Apple Pay is generally intended for small purchases like groceries or gas but an anonymous individual recently used it for something much bigger: A 1964 Aston Martin DB5 worth more than a million dollars.
The anonymous car collector's headline-grabbing Apple Pay transaction qualifies as the most expensive purchase made with the service, according to Coys, the auction house that sold the car. Even more impressive is the fact that the purchase was not made in person, but through the Vero social media app, and he or she was reportedly the first person to ever buy a classic car through such an app.
As for the car itself, it's a machine worthy of the extraordinary and historical circumstances of its purchase. It's a fully-restored DB5 with an interior in red leather, evoking images of James Bond tearing across the countryside in pursuit of some global terrorist threat. That restoration includes not just cosmetic touches but performance ones as well, including a total rebuild of the engine and an overhaul of the gearbox and suspension system. This came after 20 years locked away in storage and 58,225 miles of use before that. It's hard to imagine someone who would use Apple Pay to drop a million bucks on a car and feeling any buyers' remorse, but the CEO of the Coys auction house also seems pleased about the buy in a statement to the press:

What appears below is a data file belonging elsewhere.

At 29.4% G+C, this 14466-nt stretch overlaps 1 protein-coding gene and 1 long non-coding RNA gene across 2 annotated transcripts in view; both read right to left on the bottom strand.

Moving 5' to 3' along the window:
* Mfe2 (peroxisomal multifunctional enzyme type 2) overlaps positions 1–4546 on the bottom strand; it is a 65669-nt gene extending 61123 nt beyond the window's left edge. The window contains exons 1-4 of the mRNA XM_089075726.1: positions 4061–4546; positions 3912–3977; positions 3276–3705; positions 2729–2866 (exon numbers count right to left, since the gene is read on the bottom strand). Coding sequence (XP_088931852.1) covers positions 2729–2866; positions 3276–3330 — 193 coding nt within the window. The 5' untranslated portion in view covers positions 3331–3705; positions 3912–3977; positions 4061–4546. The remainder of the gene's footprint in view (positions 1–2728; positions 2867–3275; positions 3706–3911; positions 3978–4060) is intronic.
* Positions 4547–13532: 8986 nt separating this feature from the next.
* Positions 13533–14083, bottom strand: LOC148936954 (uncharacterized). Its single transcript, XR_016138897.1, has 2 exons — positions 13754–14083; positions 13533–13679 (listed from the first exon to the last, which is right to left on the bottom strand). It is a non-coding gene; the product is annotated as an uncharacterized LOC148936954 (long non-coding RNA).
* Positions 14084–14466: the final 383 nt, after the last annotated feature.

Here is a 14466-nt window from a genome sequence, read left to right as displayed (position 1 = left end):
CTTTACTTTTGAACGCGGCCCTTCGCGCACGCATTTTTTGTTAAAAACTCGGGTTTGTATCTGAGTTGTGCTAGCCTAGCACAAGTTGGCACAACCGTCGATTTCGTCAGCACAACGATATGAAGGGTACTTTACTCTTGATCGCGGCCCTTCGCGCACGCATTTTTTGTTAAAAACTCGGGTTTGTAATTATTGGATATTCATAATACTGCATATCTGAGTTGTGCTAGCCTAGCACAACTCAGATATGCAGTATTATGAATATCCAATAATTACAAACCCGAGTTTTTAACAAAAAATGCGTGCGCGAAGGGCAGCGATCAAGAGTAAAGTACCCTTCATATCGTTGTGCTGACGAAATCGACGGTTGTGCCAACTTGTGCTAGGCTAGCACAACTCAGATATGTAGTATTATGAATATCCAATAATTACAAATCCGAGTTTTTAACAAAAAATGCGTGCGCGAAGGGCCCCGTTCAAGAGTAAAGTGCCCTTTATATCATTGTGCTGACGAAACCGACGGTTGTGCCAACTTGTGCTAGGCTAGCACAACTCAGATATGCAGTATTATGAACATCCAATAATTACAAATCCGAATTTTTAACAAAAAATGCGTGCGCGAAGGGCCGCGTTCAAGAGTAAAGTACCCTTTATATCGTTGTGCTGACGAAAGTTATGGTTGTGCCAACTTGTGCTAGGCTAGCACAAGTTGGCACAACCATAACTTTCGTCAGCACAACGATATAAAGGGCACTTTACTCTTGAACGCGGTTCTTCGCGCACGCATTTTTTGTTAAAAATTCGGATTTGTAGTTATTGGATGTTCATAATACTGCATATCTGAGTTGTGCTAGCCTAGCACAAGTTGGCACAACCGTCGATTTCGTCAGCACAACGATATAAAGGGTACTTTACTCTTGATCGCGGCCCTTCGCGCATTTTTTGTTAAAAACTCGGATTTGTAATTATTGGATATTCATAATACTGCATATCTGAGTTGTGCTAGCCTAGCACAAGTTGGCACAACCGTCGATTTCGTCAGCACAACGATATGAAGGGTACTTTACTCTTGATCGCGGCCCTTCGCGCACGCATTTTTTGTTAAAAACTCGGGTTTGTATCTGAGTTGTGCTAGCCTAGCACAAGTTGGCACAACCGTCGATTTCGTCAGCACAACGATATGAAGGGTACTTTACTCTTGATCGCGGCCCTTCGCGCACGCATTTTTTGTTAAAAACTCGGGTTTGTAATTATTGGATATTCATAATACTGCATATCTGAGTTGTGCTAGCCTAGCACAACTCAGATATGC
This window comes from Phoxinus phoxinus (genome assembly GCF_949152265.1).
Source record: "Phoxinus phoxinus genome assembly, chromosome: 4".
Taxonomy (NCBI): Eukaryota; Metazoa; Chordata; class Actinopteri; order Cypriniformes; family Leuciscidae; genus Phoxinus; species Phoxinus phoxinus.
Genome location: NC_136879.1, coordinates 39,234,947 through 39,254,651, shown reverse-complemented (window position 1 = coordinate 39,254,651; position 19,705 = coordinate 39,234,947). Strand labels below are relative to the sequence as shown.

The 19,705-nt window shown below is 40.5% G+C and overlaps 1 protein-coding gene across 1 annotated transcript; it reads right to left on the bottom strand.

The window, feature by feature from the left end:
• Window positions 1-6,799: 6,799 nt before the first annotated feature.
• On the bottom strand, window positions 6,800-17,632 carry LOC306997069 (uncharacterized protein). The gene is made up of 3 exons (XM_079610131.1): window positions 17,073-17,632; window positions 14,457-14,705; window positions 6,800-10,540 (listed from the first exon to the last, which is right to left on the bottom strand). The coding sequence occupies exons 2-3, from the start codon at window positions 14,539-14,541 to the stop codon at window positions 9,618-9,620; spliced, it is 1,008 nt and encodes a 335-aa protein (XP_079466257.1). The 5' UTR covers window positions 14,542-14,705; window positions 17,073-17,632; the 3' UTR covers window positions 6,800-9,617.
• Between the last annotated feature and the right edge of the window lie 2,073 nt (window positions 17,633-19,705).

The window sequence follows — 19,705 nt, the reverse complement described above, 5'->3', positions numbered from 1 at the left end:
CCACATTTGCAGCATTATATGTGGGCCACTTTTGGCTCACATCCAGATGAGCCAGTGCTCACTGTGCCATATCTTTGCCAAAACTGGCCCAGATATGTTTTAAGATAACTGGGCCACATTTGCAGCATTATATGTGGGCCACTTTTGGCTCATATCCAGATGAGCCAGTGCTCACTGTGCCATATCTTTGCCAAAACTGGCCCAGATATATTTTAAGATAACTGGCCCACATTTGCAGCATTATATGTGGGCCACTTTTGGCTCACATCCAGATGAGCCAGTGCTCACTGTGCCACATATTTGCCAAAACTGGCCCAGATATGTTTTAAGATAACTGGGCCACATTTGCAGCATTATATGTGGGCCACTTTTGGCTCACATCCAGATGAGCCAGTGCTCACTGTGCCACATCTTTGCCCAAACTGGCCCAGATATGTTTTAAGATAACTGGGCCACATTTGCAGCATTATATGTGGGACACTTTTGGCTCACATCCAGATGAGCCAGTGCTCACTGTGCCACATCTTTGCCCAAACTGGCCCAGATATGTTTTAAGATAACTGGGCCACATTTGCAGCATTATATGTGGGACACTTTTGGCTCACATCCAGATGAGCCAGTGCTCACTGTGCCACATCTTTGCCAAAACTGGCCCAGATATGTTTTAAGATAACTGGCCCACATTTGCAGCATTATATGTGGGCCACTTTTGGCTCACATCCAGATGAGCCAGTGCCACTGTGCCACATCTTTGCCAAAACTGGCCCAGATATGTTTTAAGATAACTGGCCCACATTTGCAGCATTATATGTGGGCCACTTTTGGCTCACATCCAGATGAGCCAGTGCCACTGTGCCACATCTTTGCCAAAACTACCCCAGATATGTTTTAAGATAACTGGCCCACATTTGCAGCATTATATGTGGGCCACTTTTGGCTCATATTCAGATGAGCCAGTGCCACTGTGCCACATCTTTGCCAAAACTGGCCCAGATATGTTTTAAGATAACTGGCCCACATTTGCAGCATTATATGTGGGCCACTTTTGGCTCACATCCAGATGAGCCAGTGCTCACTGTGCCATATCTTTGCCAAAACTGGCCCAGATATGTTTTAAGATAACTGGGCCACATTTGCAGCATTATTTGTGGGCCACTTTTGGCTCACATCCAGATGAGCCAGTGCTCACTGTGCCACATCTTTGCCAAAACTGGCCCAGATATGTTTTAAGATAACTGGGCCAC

"The proud new owner saw the DB5 at the Paris Motor Show, he was overjoyed to see the car of his dreams and didn't want to lose it… he was keen to quickly get in front of the queue, so a few days later he hit the 'Buy Now' button on Vero to guarantee the purchase, leaving two other collectors disappointed in his wake. This is an exciting achievement for Coys digital presence, which signals a new era for classic car sales."
And just think – even just a few years ago, in order to make such a purchase, you or an intermediary would have had to leave the house.